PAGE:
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Building Web Sites

You can build (validate) the current page or your entire Web site at any time to help find compile-time errors. Building performs tasks, such as the following:

  • Compiles the code in all pages in the site.

  • Compiles the code in the App_Code folder.

  • Compiles code in the Global.asax file.

  • Resolves and, if necessary, compiles any dependent resources.

  • Parses the configuration file to look for invalid configuration elements.

In short, building a Web site performs the same compilation tasks that occur when a page is requested in the browser. However, the resulting object code is not used to run the page.

You can also build individual pages. In that case, Visual Studio compiles only the current page and its dependencies. You might find this useful if your site contains many unfinished pages and you do not want to be notified of errors in any page but the one you are currently working with. You can set options for what to build by setting project options. For details, see How to: Test Web Pages in Visual Web Developer.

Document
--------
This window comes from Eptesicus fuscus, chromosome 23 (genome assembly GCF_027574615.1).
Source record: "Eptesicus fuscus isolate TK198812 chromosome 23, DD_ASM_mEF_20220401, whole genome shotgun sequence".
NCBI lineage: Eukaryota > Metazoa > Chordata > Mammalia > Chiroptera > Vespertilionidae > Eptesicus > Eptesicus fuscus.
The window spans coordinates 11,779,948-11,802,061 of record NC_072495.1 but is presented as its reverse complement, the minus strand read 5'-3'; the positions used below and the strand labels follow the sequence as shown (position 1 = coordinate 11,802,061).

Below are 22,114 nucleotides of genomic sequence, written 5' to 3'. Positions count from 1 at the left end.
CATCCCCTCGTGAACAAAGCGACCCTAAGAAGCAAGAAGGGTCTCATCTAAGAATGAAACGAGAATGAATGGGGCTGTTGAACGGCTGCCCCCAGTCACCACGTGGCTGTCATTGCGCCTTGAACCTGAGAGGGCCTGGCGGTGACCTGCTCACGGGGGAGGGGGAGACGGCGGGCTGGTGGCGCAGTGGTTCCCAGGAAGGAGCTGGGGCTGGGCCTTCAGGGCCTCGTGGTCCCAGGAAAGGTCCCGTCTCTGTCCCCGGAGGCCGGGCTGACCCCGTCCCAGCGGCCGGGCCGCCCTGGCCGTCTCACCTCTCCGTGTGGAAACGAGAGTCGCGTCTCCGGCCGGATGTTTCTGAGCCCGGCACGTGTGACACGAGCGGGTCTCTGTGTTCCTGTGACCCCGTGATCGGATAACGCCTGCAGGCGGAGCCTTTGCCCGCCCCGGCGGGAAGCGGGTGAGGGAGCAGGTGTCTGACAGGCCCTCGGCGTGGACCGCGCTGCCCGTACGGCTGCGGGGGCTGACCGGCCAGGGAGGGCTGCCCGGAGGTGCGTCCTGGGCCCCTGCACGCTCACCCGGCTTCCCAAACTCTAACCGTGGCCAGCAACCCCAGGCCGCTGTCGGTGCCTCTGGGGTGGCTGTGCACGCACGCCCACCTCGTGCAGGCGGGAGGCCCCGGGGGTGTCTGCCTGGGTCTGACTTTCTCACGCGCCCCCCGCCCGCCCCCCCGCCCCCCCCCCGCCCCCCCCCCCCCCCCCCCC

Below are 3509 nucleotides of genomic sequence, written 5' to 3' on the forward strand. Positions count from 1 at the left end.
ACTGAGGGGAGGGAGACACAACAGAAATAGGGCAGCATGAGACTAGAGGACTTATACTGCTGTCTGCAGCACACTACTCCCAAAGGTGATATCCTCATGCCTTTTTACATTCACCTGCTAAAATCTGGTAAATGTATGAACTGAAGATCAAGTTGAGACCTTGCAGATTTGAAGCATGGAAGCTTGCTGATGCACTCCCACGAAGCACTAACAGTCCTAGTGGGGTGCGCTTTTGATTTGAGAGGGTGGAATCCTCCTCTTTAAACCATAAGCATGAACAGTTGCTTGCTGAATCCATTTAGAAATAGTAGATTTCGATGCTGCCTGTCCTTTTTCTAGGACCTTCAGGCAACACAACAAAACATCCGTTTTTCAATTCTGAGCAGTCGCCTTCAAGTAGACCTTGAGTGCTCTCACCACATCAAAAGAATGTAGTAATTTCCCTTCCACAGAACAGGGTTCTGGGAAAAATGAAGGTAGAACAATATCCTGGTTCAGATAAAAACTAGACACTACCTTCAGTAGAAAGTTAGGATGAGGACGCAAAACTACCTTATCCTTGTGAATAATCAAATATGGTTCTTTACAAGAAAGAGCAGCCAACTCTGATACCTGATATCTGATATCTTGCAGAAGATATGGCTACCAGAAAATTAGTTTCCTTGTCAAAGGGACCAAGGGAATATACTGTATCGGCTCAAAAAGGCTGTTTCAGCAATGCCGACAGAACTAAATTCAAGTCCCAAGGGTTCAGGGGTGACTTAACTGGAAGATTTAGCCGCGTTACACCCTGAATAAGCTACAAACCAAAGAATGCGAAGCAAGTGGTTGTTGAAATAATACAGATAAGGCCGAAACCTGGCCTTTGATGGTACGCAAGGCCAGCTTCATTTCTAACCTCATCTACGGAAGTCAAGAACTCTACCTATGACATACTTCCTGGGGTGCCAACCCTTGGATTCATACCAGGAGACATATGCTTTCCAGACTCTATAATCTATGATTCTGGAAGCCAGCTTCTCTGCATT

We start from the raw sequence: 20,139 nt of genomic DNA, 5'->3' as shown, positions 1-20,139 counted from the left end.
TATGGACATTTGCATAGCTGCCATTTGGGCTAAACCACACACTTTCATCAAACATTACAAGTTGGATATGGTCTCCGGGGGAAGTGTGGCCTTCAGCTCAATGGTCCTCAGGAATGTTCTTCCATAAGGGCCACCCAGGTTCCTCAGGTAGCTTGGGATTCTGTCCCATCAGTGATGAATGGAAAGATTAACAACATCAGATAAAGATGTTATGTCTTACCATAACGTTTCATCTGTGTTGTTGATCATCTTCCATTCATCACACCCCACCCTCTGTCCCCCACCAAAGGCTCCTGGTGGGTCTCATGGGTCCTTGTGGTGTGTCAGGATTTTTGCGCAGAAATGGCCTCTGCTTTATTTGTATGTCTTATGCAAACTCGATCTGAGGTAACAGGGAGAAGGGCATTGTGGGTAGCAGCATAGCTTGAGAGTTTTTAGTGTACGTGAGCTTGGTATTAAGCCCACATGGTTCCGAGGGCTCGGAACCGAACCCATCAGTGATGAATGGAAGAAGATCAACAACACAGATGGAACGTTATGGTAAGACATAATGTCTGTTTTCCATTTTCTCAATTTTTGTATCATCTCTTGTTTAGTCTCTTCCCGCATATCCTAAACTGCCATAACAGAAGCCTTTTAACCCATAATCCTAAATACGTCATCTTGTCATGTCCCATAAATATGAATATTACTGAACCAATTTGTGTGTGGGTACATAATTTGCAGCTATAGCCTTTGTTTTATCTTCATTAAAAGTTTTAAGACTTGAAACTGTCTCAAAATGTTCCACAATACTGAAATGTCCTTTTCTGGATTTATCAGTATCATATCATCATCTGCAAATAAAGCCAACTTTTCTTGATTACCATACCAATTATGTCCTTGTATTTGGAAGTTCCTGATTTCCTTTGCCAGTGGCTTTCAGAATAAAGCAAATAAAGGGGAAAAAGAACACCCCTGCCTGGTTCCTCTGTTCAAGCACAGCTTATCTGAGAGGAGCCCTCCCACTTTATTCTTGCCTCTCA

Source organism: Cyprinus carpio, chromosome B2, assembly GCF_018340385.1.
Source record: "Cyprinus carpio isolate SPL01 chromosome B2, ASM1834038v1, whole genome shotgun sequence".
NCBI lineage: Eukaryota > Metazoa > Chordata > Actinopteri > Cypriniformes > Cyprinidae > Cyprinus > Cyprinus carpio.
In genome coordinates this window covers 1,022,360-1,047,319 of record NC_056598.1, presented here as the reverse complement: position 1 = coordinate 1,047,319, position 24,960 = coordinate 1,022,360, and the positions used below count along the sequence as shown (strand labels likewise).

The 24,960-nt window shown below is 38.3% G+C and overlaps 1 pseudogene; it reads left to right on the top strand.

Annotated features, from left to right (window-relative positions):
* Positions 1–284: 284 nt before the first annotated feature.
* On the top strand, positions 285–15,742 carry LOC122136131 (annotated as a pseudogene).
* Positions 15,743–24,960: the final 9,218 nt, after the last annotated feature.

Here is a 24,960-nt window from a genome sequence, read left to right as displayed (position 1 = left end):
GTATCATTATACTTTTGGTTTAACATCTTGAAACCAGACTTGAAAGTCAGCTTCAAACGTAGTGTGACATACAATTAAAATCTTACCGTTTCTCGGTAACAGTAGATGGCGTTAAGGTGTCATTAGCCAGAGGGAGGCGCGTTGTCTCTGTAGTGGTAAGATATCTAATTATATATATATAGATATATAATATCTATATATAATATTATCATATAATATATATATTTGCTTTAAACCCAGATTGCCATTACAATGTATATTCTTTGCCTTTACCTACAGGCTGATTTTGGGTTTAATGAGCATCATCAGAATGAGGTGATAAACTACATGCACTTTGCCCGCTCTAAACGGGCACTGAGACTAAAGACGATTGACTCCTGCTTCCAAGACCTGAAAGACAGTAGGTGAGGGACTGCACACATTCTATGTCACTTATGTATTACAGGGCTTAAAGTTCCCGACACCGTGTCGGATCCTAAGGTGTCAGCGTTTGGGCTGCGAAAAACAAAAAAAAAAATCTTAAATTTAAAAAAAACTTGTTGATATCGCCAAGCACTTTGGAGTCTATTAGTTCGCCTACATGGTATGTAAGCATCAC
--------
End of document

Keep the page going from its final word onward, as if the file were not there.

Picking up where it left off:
Building a page or Web site is part of developing a site, and is intended to help you find compile-time errors that might occur anywhere in the site. Although building does compile the pages, it does not produce an assembly that you deploy. You can deploy a site without compiling it by copying all of the files in the Web site to a production server. When users request pages from the production server, ASP.NET will dynamically compile the site, effectively performing the same steps that the build process does in Visual Studio. (ASP.NET caches the resulting output so that the pages do not need to be recompiled with each request.)

If you want to compile the site into assemblies and other files that you can deploy, you can publish the site. Publishing performs the same compilation steps that building does, but it saves the output into a folder and subfolders that you can in turn deploy to the production server.

For more information, see ASP.NET Deployment Overview.

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